Topic: A critical review and analysis of the human right and legal entitlement of Australian women to breastfeed on their return to work. A comparative legal study of Australia, United States and Ireland

Presenter: Rachel McDonald - PhD, TC Beirne School of Law

Despite the growing body of evidence that breastfeeding benefits the health of individuals, including mothers and babies, and is economically advantageous to society, and despite the growing numbers of women returning to work after having a baby, workplaces in Australia still present challenges to women employees who breastfeed. World Health Organisation and the National Health and Medical Research Council of Australia recommendations include exclusive breastfeeding for six months with breastfeeding continuing to 2 years and beyond. However, paid parental leave usually expires before this time and constraints of workplace structures such as work schedules, workplace layoutsand attitudes of managers and co-employees can present obstacles to women who need to breastfeed during their workshift.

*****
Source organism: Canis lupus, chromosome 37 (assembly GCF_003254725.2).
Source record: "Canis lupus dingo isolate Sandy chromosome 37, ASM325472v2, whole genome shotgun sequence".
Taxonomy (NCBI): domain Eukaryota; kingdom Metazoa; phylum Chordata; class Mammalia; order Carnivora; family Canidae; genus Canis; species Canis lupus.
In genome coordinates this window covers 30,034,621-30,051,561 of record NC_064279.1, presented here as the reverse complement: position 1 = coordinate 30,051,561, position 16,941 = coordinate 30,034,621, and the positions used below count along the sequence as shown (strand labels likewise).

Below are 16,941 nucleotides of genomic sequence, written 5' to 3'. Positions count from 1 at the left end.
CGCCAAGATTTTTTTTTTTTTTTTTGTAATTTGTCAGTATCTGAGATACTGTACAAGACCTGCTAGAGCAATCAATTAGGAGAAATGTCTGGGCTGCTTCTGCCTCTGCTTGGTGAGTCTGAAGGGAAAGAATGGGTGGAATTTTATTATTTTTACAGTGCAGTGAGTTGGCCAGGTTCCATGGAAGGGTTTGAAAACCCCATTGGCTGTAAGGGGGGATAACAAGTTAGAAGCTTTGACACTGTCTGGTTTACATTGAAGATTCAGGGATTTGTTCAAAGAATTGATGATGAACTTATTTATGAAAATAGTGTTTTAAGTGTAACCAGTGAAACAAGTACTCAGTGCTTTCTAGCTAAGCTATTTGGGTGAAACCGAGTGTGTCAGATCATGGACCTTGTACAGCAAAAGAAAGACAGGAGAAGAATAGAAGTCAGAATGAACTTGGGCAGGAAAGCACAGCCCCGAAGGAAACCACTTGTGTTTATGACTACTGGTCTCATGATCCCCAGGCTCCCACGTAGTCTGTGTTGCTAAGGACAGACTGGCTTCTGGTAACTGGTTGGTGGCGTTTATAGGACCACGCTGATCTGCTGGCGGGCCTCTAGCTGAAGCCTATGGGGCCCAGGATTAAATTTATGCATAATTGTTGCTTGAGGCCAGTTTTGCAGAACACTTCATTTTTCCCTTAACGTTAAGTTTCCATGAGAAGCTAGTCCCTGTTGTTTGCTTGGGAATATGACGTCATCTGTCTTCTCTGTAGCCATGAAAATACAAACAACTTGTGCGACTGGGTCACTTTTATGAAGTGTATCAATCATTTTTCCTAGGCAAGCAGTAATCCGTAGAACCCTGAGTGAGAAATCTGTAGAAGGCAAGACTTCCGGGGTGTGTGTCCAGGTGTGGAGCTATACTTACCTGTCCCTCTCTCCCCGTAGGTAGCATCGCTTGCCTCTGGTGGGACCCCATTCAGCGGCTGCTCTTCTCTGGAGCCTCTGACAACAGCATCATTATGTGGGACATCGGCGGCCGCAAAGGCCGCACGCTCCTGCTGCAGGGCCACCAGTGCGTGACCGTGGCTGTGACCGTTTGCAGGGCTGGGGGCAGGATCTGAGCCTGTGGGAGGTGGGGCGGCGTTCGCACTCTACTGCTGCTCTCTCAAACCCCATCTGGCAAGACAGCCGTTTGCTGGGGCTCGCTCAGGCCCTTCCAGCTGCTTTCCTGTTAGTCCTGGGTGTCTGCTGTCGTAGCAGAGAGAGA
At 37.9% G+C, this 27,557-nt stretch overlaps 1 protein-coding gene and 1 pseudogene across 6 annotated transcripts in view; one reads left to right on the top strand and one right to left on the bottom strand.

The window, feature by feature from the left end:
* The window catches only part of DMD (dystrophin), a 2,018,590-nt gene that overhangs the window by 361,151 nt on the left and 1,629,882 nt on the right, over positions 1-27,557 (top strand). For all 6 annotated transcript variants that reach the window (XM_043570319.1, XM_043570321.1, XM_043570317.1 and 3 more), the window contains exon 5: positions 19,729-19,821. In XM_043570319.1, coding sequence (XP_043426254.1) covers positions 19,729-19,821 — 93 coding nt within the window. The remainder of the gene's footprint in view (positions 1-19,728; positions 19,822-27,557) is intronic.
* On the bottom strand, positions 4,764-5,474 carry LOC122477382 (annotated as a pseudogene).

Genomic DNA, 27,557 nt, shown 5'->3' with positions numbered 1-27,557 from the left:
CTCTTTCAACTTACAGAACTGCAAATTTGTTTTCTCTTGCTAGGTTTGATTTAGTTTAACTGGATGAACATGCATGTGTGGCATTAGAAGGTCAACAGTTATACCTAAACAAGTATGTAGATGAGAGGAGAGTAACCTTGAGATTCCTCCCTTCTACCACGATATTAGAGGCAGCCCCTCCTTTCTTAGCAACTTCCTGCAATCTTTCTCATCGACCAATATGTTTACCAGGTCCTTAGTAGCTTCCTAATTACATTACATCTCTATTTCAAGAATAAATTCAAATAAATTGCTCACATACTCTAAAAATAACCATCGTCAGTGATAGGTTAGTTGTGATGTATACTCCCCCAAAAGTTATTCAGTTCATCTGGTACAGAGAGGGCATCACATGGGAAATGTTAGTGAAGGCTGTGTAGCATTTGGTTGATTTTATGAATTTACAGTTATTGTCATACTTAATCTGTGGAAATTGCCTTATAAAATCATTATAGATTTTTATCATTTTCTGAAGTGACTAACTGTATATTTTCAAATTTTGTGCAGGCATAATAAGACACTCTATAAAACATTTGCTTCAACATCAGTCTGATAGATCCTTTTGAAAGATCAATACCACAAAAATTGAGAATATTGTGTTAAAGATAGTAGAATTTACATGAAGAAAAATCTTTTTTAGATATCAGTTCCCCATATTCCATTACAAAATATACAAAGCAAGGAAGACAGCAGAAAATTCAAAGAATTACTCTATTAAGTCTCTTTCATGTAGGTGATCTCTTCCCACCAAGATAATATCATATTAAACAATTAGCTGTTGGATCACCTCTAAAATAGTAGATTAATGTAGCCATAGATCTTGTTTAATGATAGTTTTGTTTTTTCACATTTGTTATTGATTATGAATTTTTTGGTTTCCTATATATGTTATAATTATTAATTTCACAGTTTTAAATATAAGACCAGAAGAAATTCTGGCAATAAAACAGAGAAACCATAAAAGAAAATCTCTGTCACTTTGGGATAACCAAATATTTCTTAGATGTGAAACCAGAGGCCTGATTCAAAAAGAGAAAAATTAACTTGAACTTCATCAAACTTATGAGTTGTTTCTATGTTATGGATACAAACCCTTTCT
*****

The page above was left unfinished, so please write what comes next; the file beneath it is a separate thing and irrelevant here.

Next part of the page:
The thesis examines what laws in Australia provide protection, support and promotion of breastfeeding in the workplace including anti-discrimination laws and employment laws. The research will obtain empirical data through surveys of women employees who have returned to work and breastfed or who intend to. The key issues will be whether Australian women are aware of laws relating to their situation and whether those laws are useful. The thesis will examine laws from other countries and regimes to ascertain whether Australia can find useful legal approaches to protect, promote and support breastfeeding employees and employers in Australian workplaces. The thesis fills the gap of a lack of legal literature on breastfeeding workplace laws in Australia.

All welcome, no RSVP required.

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